Unions Must Inform Members of Their Democratic Rights

In a landmark decision, a federal appeals court has ruled that labor unions have an ongoing responsibility to inform their members of their rights under the federal Labor-Management Reporting and Disclosure Act of 1959. The unanimous ruling by a three-judge panel for the Fourth Circuit in Richmond, Virginia, reversed a lower court's decision.

The LMRDA, also known as the Landrum-Griffin Act, guaranties democratic rights, fair elections, due process, and financial integrity in unions, and gives union members whose rights have been violated recourse to the courts and to the Labor Department.

The case centered on section 105 of the law, which reads in full: "Every labor organization shall inform its members concerning the provisions of this Act."

Although this notification requirement has been on the books for over 40 years, this is the first time a court has actually ruled on the legal substance of section 105.

The lawsuit was brought by three members of Local 834 of the International Association of Machinists in Wichita, Kansas. The Association for Union Democracy filed a brief in support of their appeal.

The IAM argued that its one-time publication of the text of the LMRDA in its newspaper in 1959 was all that the Act required. But the appeals court ruled that "the IAM's insistence that section 105 is satisfied by a single decades-old notification makes little sense." "The LMRDA's protections are meaningless...if members do not know of their existence," it added.

BOOST TO DEMOCRACY

The decision will go way beyond the Machinists. For the first time, union members have a clear-cut ruling that they are entitled to be informed by their unions of their full range of democratic rights. As more members learn of their legally-protected rights, such as the equal right to be nominated and run for office, to distribute literature, and speak out at union meetings, it will give a boost to the general trend towards democratic activity that we are seeing in many unions.

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"This is a fantastic win for the rank and file throughout the labor movement," said Keith Thomas, the lead plaintiff. Thomas, a machinist at Boeing, is an active member of Lodge 835.

In 1991, Thomas and three other members founded Unionists for Democratic Change, a rank and file group which advocates democratization and greater membership participation in the IAM. In 1994, the group, along with a counterpart in the Seattle-area Boeing lodge, led a successful movement to force union officials to distribute copies of proposed contracts to members at least three days before any ratification vote.

Thomas says he wanted the IAM to comply with section 105 because many union members, including officers, were unaware of their legal rights. He noted, for example, that just before a local union election in 1993, the lodge circulated a set of election rules that had been adopted in 1955, before the passage the passage of the LMRDA. The obsolete rules contained repressive provisions which became illegal under the LMRDA, declaring, for example, that members were subject to expulsion if they "impugn the motives and honesty of other candidates."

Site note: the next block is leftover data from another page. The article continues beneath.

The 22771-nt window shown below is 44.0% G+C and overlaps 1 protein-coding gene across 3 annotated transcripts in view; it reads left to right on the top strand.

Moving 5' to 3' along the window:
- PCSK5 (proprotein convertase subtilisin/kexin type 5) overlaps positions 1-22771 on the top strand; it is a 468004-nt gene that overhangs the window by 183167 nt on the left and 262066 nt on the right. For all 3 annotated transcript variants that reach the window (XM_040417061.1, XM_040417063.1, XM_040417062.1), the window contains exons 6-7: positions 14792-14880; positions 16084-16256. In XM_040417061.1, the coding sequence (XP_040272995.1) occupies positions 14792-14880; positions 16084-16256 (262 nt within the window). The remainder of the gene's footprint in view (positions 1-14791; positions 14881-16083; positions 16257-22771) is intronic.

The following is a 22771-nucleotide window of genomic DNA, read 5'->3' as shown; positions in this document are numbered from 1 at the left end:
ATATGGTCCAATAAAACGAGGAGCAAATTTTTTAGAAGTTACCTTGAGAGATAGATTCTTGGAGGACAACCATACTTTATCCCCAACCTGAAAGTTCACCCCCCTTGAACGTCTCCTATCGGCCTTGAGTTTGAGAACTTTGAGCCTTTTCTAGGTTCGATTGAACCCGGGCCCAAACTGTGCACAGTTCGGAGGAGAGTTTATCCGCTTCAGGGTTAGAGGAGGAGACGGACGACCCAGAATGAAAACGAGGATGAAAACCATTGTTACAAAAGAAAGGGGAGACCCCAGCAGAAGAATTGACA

HOW TO COMPLY?

The appeals court has left it to the lower court to decide how unions can comply with the law. One possibility is that unions print the entire act or a thorough summary in their publications once a year.

Since the IAM suit began receiving publicity, a few unions (including the Masters, Mates, and Pilots, Letter Carriers Local 294, and a division of the Inland Boatman's Union) have printed Department of Labor or AUD's summaries in their newsletters, though not always with the important enforcement provisions. The appeals court was emphatic that summaries lacking enforcement provisions are inadequate.

In 1989, the AUD submitted a petition to the Department of Labor signed by 232 members of 35 unions throughout the country asking the department to issue a regulation informing unions of the requirements of Section 105 and advising them how they might comply. The department rejected the petition on the ground that it had no authority under the law to enforce section 105, which, it held,could be enforced only by private suit. It was that decision which made the suit by the three machinists necessary.

The full text of the court's decision is available at www.law.emory.edu/4circuit. Union members interested in getting their unions to comply with the court decision should contact the Association for Union Democracy at 718/855-6650 or aud [at] igc [dot] org.